Analyzing the record of the present case in light of the foregoing principles and Effie's expressed intent, it appears that Gatrel sold the corpus for $24,500 by three sales spread over a fifteen-year period starting shortly after his wife's death, the fifteenth year ending on March 18, 1959, when the contract for the sale of the gas station property was apparently paid up and a deed delivered. Of the total received, the sum of $5,231.64 was used to retire the mortgage on the gas station, so that the actual amount he received for the sales of the corpus was $19,268.36. Averaged over the fifteen-year period between the first sale and the completion for the contract for the sale of the gas station, this comes to about $1,285 per year. During each of those fifteen years, as the trial court aptly pointed out, Gatrel not only had the expense of his own cost of living, but had the burden of paying taxes and maintenance on the gas station as well. And while the record does not show the total of such expenses, it is reasonable to infer that they were in excess of $1,285 per year and that none of the proceeds of sale were left unused or unconsumed. Turning to the savings account, the bank records show that the bulk of it was amassed between January 1, 1959, on which date it was $2,192.89, and Gatrel's death in December, 1965, when it totaled $12,391.75. This represents an increase of $10,198.86 over the last six years of his life, and an average monthly deposit of about $141. Significantly, during the same six-year period Gatrel had a monthly income of $80.90 from his railroad pension, and was receiving $80 per month from the sale of his Henry County property, the total of which exceeded his average monthly deposits, and could alone account for the accumulation existing at the time of his death. We concur with the trial court that the evidence fails to show that the cash in Gatrel's estate was, in whole or in part, unused or unconsumed proceeds of sale.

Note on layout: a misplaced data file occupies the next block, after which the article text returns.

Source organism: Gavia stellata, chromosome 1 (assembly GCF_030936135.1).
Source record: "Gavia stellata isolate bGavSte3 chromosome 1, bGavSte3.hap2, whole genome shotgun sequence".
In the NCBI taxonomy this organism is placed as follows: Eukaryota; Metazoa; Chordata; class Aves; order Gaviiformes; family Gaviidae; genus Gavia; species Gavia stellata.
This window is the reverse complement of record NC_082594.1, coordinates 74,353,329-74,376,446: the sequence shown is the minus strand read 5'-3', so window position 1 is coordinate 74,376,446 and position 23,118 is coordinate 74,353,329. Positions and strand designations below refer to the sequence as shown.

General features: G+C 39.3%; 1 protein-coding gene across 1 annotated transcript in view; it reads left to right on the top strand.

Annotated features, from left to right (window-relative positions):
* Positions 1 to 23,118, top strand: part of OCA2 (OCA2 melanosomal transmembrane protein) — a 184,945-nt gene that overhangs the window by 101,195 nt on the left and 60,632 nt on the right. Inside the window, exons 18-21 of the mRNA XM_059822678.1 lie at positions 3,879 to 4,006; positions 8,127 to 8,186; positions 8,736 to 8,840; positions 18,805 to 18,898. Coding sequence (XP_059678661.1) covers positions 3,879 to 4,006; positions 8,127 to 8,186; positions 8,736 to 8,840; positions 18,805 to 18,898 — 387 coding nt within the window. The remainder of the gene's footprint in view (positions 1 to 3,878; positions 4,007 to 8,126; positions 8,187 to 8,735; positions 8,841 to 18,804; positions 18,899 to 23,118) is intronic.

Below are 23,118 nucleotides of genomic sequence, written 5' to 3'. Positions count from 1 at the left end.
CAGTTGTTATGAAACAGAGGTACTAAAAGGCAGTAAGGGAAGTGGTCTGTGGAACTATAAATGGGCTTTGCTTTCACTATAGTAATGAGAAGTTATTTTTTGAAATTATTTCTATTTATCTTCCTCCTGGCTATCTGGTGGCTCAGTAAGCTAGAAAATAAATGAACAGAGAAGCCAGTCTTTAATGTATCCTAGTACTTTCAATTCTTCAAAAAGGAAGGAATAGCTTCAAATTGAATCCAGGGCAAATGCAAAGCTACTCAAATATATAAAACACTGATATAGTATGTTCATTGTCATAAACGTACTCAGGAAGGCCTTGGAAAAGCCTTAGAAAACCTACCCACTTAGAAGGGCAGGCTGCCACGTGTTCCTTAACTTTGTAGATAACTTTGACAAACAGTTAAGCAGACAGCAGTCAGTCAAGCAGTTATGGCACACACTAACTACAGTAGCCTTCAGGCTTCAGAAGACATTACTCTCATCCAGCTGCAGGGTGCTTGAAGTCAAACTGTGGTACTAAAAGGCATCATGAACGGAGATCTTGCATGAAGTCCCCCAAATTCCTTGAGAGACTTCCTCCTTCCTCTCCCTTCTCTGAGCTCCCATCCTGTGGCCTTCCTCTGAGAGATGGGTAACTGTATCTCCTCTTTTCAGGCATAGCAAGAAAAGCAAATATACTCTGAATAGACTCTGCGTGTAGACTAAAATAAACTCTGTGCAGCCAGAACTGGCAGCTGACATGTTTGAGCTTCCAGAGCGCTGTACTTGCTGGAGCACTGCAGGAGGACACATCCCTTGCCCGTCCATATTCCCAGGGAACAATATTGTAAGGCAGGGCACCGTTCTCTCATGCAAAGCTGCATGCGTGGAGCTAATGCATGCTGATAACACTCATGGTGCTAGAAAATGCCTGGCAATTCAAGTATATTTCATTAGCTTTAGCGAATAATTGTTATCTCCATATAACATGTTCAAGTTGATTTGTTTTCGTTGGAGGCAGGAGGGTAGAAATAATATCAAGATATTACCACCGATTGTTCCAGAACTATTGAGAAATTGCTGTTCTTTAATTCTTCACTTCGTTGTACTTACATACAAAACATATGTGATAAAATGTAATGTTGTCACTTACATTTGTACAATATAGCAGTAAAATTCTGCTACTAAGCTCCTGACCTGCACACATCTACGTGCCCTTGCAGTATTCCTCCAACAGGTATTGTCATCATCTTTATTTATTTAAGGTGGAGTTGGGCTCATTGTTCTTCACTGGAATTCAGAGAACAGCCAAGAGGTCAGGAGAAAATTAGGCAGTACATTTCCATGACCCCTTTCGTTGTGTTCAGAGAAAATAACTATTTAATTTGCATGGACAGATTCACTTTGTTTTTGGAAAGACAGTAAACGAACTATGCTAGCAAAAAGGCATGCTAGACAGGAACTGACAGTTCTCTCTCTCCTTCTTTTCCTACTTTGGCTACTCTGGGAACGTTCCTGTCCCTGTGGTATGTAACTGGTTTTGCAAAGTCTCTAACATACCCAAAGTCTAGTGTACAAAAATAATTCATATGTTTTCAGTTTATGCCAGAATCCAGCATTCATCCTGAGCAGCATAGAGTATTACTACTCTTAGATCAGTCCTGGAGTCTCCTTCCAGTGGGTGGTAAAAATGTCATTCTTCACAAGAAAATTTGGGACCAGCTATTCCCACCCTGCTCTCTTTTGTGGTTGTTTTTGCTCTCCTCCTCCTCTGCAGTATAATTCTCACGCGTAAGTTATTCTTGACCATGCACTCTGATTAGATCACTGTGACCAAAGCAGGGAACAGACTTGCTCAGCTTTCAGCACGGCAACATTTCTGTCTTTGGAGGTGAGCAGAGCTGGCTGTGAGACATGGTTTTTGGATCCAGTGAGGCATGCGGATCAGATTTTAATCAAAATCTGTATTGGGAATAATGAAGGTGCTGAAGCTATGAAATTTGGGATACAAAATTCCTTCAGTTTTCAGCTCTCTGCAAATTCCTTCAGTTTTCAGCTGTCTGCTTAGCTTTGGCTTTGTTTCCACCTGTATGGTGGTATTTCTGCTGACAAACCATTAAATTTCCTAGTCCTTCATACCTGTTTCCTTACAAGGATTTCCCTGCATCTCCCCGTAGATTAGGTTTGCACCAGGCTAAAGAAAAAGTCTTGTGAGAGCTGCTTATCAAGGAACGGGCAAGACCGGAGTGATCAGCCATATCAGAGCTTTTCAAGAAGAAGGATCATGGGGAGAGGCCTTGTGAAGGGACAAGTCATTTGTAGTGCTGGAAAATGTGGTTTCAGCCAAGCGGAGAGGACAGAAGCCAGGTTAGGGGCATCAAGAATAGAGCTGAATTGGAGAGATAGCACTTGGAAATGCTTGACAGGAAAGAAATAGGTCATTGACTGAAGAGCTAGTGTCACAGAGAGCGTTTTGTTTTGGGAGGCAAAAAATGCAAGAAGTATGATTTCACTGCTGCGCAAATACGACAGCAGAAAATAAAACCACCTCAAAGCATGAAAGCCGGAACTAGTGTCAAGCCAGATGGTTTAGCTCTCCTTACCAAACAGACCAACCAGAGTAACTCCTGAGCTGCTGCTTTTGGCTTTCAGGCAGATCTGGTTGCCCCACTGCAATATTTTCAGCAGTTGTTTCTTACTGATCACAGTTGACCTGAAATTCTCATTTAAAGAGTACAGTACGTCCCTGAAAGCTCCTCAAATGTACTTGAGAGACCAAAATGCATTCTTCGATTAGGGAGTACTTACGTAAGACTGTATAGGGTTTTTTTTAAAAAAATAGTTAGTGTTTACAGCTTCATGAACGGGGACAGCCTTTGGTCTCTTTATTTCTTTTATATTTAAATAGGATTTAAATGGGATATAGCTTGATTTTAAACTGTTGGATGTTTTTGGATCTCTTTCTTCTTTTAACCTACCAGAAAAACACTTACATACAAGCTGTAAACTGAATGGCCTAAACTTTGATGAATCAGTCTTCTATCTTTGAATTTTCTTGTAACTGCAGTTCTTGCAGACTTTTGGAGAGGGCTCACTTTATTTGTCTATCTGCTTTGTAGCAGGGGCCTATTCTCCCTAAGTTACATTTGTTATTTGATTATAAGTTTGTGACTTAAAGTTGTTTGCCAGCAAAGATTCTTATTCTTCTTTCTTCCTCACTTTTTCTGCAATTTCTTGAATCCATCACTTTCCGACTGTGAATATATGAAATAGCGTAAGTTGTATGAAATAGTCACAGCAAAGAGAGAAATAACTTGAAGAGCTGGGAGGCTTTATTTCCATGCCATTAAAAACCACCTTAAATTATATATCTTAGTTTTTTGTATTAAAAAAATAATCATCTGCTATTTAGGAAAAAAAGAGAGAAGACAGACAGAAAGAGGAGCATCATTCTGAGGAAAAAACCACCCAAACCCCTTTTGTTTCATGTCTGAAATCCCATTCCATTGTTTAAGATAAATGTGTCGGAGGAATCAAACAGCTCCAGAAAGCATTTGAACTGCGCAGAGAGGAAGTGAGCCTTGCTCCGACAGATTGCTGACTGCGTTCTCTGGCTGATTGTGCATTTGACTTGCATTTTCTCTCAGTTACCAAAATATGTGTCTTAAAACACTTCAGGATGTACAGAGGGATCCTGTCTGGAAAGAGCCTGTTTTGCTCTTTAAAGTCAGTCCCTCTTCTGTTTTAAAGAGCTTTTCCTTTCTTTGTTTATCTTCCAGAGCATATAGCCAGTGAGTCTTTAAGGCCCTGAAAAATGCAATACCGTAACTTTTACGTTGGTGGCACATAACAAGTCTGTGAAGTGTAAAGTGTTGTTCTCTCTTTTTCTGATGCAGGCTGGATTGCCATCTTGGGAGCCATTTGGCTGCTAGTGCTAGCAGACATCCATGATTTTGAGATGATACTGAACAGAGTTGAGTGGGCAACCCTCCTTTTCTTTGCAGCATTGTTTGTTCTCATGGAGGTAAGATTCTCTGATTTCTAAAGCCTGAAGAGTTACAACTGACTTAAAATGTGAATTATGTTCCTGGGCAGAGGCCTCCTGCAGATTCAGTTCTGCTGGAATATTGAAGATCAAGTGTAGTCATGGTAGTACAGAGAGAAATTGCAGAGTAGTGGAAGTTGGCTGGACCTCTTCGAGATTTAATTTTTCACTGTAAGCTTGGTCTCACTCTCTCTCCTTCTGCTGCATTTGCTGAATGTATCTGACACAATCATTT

Nor, in our opinion, does petitioners' proof permit a finding that Gatrel lacked good faith, or that he exercised his power of sale and consumption solely to deprive the remaindermen of their interest, so as to put his executor to the burden of accounting for the sums he realized. (See: Lord v. Roberts, 84 N.H. 517, 153 A 1; 19 ILP, Fraud, § 41.) There is no showing that he diverted the sales proceeds to purposes other than his comfort and support, and neither is there proof that he increased his style of living. (See: 96 CJS, Wills, § 1067, p 710.) In light of his age, his meager pension income and the probability that he would never again be gainfully employed, most certainly Gatrel could derive comfort in the fact that the sale of the properties would permit him to retain and save his own modest income for use in the event of emergency brought about by economic change, illness or death. All of his transactions, we believe, were consistent with the dominant intent of Effie's will to give him the power and means to secure comfort and support out of her estate.
The judgment of the Circuit Court of Rock Island County was correct, and is therefore affirmed.
ALLOY, P.J. and STOUDER, J., concur.